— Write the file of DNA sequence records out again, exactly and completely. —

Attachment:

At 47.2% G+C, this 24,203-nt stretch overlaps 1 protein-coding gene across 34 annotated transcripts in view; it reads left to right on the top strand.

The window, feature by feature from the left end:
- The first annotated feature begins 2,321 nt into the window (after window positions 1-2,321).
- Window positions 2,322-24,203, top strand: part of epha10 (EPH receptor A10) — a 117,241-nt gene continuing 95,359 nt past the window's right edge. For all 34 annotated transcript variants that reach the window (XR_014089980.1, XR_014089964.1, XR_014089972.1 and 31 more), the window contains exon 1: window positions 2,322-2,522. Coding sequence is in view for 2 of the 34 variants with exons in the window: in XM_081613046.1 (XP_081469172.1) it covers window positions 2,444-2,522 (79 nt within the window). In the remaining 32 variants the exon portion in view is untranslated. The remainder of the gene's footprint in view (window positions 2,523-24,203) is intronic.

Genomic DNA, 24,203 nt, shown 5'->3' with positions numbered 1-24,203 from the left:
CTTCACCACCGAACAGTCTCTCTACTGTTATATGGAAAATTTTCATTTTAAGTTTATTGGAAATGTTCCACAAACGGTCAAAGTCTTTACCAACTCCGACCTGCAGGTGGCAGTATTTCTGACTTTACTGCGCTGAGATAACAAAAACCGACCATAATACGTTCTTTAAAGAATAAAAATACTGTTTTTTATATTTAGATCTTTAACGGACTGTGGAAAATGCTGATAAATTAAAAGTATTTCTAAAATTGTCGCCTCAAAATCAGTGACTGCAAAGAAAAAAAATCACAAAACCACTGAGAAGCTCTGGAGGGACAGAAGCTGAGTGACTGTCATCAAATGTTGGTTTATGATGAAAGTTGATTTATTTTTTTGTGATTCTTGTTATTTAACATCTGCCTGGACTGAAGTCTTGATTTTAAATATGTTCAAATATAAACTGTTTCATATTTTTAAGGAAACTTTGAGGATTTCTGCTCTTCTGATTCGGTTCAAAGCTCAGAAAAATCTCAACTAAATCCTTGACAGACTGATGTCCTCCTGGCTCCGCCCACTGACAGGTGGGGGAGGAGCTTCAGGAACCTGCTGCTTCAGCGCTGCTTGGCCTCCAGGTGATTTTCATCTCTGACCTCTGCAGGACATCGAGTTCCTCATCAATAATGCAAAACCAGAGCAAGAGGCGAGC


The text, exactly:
At 47.2% G+C, this 24,203-nt stretch overlaps 1 protein-coding gene across 34 annotated transcripts in view; it reads left to right on the top strand.

The window, feature by feature from the left end:
- The first annotated feature begins 2,321 nt into the window (after window positions 1-2,321).
- Window positions 2,322-24,203, top strand: part of epha10 (EPH receptor A10) — a 117,241-nt gene continuing 95,359 nt past the window's right edge. For all 34 annotated transcript variants that reach the window (XR_014089980.1, XR_014089964.1, XR_014089972.1 and 31 more), the window contains exon 1: window positions 2,322-2,522. Coding sequence is in view for 2 of the 34 variants with exons in the window: in XM_081613046.1 (XP_081469172.1) it covers window positions 2,444-2,522 (79 nt within the window). In the remaining 32 variants the exon portion in view is untranslated. The remainder of the gene's footprint in view (window positions 2,523-24,203) is intronic.

Genomic DNA, 24,203 nt, shown 5'->3' with positions numbered 1-24,203 from the left:
CTTCACCACCGAACAGTCTCTCTACTGTTATATGGAAAATTTTCATTTTAAGTTTATTGGAAATGTTCCACAAACGGTCAAAGTCTTTACCAACTCCGACCTGCAGGTGGCAGTATTTCTGACTTTACTGCGCTGAGATAACAAAAACCGACCATAATACGTTCTTTAAAGAATAAAAATACTGTTTTTTATATTTAGATCTTTAACGGACTGTGGAAAATGCTGATAAATTAAAAGTATTTCTAAAATTGTCGCCTCAAAATCAGTGACTGCAAAGAAAAAAAATCACAAAACCACTGAGAAGCTCTGGAGGGACAGAAGCTGAGTGACTGTCATCAAATGTTGGTTTATGATGAAAGTTGATTTATTTTTTTGTGATTCTTGTTATTTAACATCTGCCTGGACTGAAGTCTTGATTTTAAATATGTTCAAATATAAACTGTTTCATATTTTTAAGGAAACTTTGAGGATTTCTGCTCTTCTGATTCGGTTCAAAGCTCAGAAAAATCTCAACTAAATCCTTGACAGACTGATGTCCTCCTGGCTCCGCCCACTGACAGGTGGGGGAGGAGCTTCAGGAACCTGCTGCTTCAGCGCTGCTTGGCCTCCAGGTGATTTTCATCTCTGACCTCTGCAGGACATCGAGTTCCTCATCAATAATGCAAAACCAGAGCAAGAGGCGAGC